Kenneth Weene, Is this another chicken joke?

Ahhhhh, Literati!

The chickens have come home to roost!  Here Kenneth Weene (pictured here in his younger days) struts his liquored finger goods–his entry into  The First Annual Peggy Dobbs Write of Passage contest.  All entries must contain the phrase “I swear, it’s not too late.” Makes us all wonder why did Kenneth cross the road? Maybe to win $500 that we offer for the best entry? And who came first, the chicken or the rooster?

 

Not the Chicken Dance

by Kenneth Weene

Nobody was more surprised than Iris.

Just ask her husband; the woman can’t boil water.

Somebody at UTV must have had a sense of humor or there were simply too many cooking shows and too few contestants. One way or the other, Iris, spatula in hand, will soon be on her way from Missoula to New York.

“What should I cook for them?” she asked her husband.

Drum gave his characteristic shrug and eye roll. “It’s your audition.”

She gave him a peck on the cheek and went back to the stack of cookbooks. Ever since Iris had decided she had a future in television, she had been watching reality shows, contests, quiz shows.

Then UTV had announced “You Cook for Fame.” The premise was simple. Contestants didn’t have to be good cooks or bad ones. They just had to be entertaining. She could do that.

Iris had taken inventory of her strengths: pretty, tight butt, perky, nice legs, energetic, quick to talk, good boobs, willing to make a fool of herself, nice legs (good enough to be listed twice) and darn good at dancing around and looking cute.

Drum had again shrugged his shoulders and rolled his eyes when she shared her list. He didn’t say aloud that she might just as well have been describing their Chihuahua, Pest, who was at that moment dragging his own itchy butt across the living room carpet.

Iris used her iPhone to make a short video to accompany the online application. Cooking scrambled eggs became a study in smiles, boob wiggling, butt wagging, and sexy high kicks. Dressed in hot pants, halter top, high heels, and short Frenchy apron (which she had bought at Just For You), Iris had turned on her inner-cheerleader.

Drum and Pest, both panting with arousal, humped away.

“Stop,” Iris screamed into the iPhone as Drum dragged her towards the bedroom—Pest firmly wrapped around her leg.

The show’s screening team had roared appreciation. The email invitation has been sent.

“No more Dominos and Quiznos,” Iris announced; ” I’m going to become a famous chef.”

Drum dropped the worst of Iris’s cooking on the floor, where Pest, stub wagging, did his best. Iris did not notice the dog’s increasing girth. Since diarrhea was the normal state of Pest’s digestion, the second clue was also missed.

Cookbooks were borrowed from the library, from friends– even from her sister Kate, whose lasagna always won the award for “best non-authentic Italian dish” at the Baptist Church Fair.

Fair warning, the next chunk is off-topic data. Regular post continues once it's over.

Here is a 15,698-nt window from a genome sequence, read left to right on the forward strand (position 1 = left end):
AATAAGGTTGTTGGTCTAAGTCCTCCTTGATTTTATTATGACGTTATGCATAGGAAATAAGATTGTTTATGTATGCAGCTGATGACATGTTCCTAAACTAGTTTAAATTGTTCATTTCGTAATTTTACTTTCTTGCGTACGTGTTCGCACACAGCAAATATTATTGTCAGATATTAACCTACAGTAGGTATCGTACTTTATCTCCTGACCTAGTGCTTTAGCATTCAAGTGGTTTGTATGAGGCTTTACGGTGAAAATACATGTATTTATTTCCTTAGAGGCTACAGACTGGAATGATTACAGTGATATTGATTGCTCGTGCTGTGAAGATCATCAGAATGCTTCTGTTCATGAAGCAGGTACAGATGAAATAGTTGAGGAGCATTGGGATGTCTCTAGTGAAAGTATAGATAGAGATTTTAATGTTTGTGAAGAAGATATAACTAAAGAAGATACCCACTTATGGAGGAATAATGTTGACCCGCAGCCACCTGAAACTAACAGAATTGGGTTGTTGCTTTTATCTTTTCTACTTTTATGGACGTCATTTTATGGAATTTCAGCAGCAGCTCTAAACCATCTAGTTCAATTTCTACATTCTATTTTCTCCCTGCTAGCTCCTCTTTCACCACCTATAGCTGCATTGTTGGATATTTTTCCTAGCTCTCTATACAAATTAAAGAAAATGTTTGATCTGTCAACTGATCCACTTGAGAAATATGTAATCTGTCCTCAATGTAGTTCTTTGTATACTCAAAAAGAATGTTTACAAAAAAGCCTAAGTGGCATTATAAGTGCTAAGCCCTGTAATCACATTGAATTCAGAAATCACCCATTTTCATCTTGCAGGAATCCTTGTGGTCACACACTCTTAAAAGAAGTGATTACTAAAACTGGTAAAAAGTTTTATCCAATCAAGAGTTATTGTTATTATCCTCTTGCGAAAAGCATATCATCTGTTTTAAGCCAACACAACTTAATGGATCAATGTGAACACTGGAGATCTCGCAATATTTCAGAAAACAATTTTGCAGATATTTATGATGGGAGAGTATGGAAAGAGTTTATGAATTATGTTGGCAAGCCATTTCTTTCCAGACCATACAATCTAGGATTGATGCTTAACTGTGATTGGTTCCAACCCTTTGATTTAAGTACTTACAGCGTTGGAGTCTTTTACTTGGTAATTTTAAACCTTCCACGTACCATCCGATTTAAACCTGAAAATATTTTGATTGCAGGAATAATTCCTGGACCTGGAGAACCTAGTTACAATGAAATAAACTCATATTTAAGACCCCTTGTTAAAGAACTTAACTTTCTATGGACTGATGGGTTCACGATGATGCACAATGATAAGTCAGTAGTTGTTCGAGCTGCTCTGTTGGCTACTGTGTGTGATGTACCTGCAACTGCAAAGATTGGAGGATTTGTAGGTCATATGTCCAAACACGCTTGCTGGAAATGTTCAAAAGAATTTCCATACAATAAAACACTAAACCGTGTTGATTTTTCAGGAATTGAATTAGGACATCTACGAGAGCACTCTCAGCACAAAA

Iris leafed through the books looking at pictures. She wanted a dish that would look right, something she could cradle in her oven mitts as she danced and waggled around the studio’s kitchen. “It’s about me, not the food,” Iris explained to Kate, who declined a piece of her sister’s latest culinary defeat, freshly baked chocolate-apple pie, and settled for a cup of Lipton’s with three spoons of sugar and then another just to make sure.

“So what are you going to cook on the show?”

“Something to go with my song.”

“Your song?”

“Yeah, Drum went online and looked for a song about food, something I can work with. You know, like a pole dancer. I found cooking words in some of the cookbooks and he did a search.”

“But how…”

“Then he Googled recipes that had the same things, the same— What do you call the stuff in a recipe?”

“Instructions?”

“No, the stuff you put in it.”

“Ingredients?”

“Right,” Iris said. “He looked for something that had the same ingredients like in the song.”

“And?”

“Well, it’s a roast chicken. I looked at the picture. I have to tell you, chicken breasts can be real sexy.” Iris pushed out her chest and shook her tits.

“What’s the song? The Chicken Dance?”

“Gosh, no. That would work, wouldn’t it? But it might be too…too…”

“Simpleminded?”

“Hey. I thought you were on my side.”

“I am, Sis. So what’s the song?”

“It’s called Scarborough Faire.”

“You mean like Simon and Garfunkle?”

“Who? The guy who plays it is Mendes. He’s from Brazil or someplace in South America, probably an illegal.” Iris danced around the kitchen as the sultry, jazzy Sergio Mendes version played on her laptop. “I just got to make a decent chicken and I’m a shoe-in; don’t you think?”

“Yeah, but what do you know about that stuff?”

“What stuff?”

“The stuff in the song. Herbs, spices: you know like sage, parsley, rosemary.”

“Nothing, but I can learn. I got the time.”

“You got the thyme. Come on; you’re kidding right? You don’t have any thyme.”

“Sure I do. I swear it’s not too late.”